It isn't even that interesting a tale. I ran to catch a bus, slipped on a teeney bit of ice, thought briefly that I was going to pull it out and remain vertical, but then the scale tipped and I went down. Hard. I distinctly remember my face crashing into the asphalt. Ow. No permanent damage, but lots of bruises and sore spots that I discover as I move. My face is only a little red at the moment, but Matt said it was swollen, and I suspect it is going to come up in a nice bruise on my cheek. Yuck. I happen to have a doctor's appointment at 8 tomorrow morning. I suspect I might have a bit of explaining to do. "I swear, Doctor, I am not being beaten at home."

Initially, this appeared that this was going to put a damper in my plans to have dinner at the highly ideal Cafe Habibi with Matt. I had a headache, and felt like I had been hit by a truck. So I called to cancel. But no! Matt, who is an exceptionally sweet individual, stated that he wanted to see me, and that I should look on the menu on line and then call him back so that he could pick up the food and bring it here. We like Matt. Then he offered to take me to the hospital, but I was quite adamant that it wasn't necessary. It is, afterall, just a headache and some bruises. I've had concussion. This isn't it.

Or maybe it is. I am busy revelling in my newfound respect for Catherine Zeta Jones. Lola and I went to see Chicago on Sunday, and I was just floored by the whole experience. They did an excellent job of capturing a musical on film. I kept wondering how theywould have done certain aspects on the stage. And my jaw just kept dropping at CZJ. Pulling dance moves I can't do in my wildest fantasies, only in three inch heels, and whie in the early stages of pregnancy. I've always had this weird predjudice against her since she was dating John Leslie back in the early nineties. Of course, I was no where near next in line to date him if she wasn't around, but still the predjudice developed. I did feel badly for her though when John Leslie was then arrested, etc this summer on rape allegations and in every profile of him, there was a picture of her. So maybe the predjudice started to erode. But this movie? I tip my cap in respect to the woman. I even want to see the movie again.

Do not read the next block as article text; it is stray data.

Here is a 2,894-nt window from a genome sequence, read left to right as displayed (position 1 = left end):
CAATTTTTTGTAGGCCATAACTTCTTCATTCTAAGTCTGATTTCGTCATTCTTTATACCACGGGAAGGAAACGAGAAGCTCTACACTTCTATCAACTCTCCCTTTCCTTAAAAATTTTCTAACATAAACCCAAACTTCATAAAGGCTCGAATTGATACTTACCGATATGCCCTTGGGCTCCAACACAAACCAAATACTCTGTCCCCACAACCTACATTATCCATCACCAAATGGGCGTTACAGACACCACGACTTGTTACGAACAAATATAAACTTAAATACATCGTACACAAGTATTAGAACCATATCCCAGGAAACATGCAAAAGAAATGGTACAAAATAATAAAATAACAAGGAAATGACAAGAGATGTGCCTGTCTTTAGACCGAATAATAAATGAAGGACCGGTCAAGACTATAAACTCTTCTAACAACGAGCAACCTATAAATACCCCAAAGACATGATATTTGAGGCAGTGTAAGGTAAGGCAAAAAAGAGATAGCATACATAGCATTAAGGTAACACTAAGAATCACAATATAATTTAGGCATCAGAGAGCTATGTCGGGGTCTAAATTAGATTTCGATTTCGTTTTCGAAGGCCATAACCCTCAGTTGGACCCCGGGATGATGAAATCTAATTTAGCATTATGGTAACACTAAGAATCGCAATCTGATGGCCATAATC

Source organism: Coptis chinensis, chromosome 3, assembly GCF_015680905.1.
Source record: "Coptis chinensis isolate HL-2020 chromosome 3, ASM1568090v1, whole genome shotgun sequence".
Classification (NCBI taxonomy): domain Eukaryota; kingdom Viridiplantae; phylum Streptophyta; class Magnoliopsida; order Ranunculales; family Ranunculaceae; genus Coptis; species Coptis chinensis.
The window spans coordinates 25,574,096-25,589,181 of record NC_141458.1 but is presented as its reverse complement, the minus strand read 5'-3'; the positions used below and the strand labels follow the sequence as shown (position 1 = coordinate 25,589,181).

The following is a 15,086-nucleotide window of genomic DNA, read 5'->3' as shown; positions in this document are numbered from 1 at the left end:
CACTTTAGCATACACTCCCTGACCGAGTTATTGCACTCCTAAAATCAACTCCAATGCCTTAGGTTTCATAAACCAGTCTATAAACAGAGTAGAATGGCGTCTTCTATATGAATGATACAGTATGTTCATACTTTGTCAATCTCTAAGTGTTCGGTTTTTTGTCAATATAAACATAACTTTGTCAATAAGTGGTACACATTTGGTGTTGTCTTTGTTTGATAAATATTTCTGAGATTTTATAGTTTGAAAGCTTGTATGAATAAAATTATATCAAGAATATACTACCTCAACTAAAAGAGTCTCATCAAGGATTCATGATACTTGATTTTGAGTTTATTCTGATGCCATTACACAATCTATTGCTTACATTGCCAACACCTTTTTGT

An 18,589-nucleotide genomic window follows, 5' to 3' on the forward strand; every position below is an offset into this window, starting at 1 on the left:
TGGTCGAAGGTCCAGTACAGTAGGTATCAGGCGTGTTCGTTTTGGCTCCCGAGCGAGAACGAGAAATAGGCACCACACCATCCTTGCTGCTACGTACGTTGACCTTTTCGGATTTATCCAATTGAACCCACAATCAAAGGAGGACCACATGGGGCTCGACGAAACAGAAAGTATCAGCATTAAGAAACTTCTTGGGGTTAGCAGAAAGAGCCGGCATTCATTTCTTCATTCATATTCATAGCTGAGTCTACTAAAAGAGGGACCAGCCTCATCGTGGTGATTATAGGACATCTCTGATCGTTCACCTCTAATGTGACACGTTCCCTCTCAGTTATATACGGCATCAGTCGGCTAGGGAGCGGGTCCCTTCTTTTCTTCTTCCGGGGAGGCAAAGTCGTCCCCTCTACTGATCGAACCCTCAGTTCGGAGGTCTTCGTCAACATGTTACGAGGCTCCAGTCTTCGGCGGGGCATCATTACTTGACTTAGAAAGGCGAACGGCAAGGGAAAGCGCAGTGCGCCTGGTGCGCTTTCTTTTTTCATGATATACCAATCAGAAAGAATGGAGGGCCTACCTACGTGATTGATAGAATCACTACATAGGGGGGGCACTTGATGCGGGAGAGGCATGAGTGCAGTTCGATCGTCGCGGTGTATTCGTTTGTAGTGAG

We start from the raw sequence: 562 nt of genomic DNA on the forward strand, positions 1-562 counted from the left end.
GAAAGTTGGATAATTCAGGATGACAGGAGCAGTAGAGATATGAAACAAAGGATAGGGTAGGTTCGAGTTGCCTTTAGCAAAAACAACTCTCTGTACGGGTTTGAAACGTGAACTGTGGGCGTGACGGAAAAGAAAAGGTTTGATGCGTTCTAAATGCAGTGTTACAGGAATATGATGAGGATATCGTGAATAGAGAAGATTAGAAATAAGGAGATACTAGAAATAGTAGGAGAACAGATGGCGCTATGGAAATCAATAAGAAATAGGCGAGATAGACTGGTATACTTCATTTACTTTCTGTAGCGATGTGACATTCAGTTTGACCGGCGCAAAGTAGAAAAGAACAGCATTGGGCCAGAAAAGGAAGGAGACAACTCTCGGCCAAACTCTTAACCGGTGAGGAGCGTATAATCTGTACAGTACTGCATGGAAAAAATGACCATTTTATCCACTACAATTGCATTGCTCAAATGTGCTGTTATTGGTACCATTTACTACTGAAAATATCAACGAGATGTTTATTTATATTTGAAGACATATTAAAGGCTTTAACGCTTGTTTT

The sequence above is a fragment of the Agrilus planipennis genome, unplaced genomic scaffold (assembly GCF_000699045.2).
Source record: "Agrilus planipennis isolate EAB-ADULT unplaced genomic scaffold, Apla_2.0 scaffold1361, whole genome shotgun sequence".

Oooo, my head. I think I better go to sleep now. Be well, my friends.

Tuesday, February 04, 2003

What Defines Gainful Employment?
The news of the day is that I am so busy, I really don't have the time to write the news of the day! But all of it is for minimum wages. At least I justify my unemployment. When they say "in the week ending ___, did you look for work?" my answer is always an emphatic yes. Or at least it is as emphatic as one can make pushing button number one on a telephone. And it is slooooowly paying off. As I said before, I am helping with the new edition of a book on e-commerce. Gainful, good connection, excellent work, but no pay. And I am doing my internship. Gaining of excellent knowledge, good connections, great work, and free food. But not only no pay, but I have to pay tution for it. Some legal work for a friend, but at a low rate, and he did let me borrow his car the other week, so I'm not charging him for the rather minimal amount of work I'm doing for him this week. Again, interesting, and a good connection, and when I really needed it in a pinch he was kind enough to lend the car most generously, so no pay.

I did accept paid employment yesterday, but it a) doesn't pay much, and b) doesn't start until March. I am the new novice boys rowing coach at Cambridge Rindge and Latin School. I'm suprised how excited I am by this job. I do enjoy coaching, and I have done some coaching of racing crews before but it was for a short time period, and it was girls, not boys. This is for their whole spring season, start to finish. My understanding of the term novice means that these boys will not have rowed before, so it is starting from square one. Should be an interesting and fun challenge.

Then of course there will be the looks on these boys faces when they discover their coach is a girl. And the subsequent looks when they discover that I am that girl. Should all be very interesting.

After an acupuncture session last night I am gunned and ready to go. So I ought to go do it.

Sunday, February 02, 2003

Love is All That Remains
A day of emotion all around. I woke up yesterday to the Challenger disaster. On the news today, there was a montage of the debris, and one of them included a clip of a space helmet, charred, lying on the ground, and obviously devoid of anything human. It just brought it home for me. Another part of innocence lost. My thoughts go out to the families, even though they may never know of it.

On to other things. I can't believe I haven't posted since Wednesday, but things have been awe-inspiringly busy. Temp work, classes, getting internship work done, and now I am involved in the updates for a new edition of a book on E-Commerce (the "E-Commerce Legal Handbook, 2004 edition, for those who would like to know.) It is due to the printers in April, which seems like a far way off, except that the book is currently 1800 pages long, and that is with switching to a smaller font. I'm not updating all of it, far from that. I am helping with the updates on certain chapters. Although there is one chapter (not written by the chap I'm working for) that needs a complete re-do. I wonder if I am very good and do my work like a good little girl, if I can have a crack at it. Step one: do good job on current assignments. THEN attempt to take over world, um, I mean book.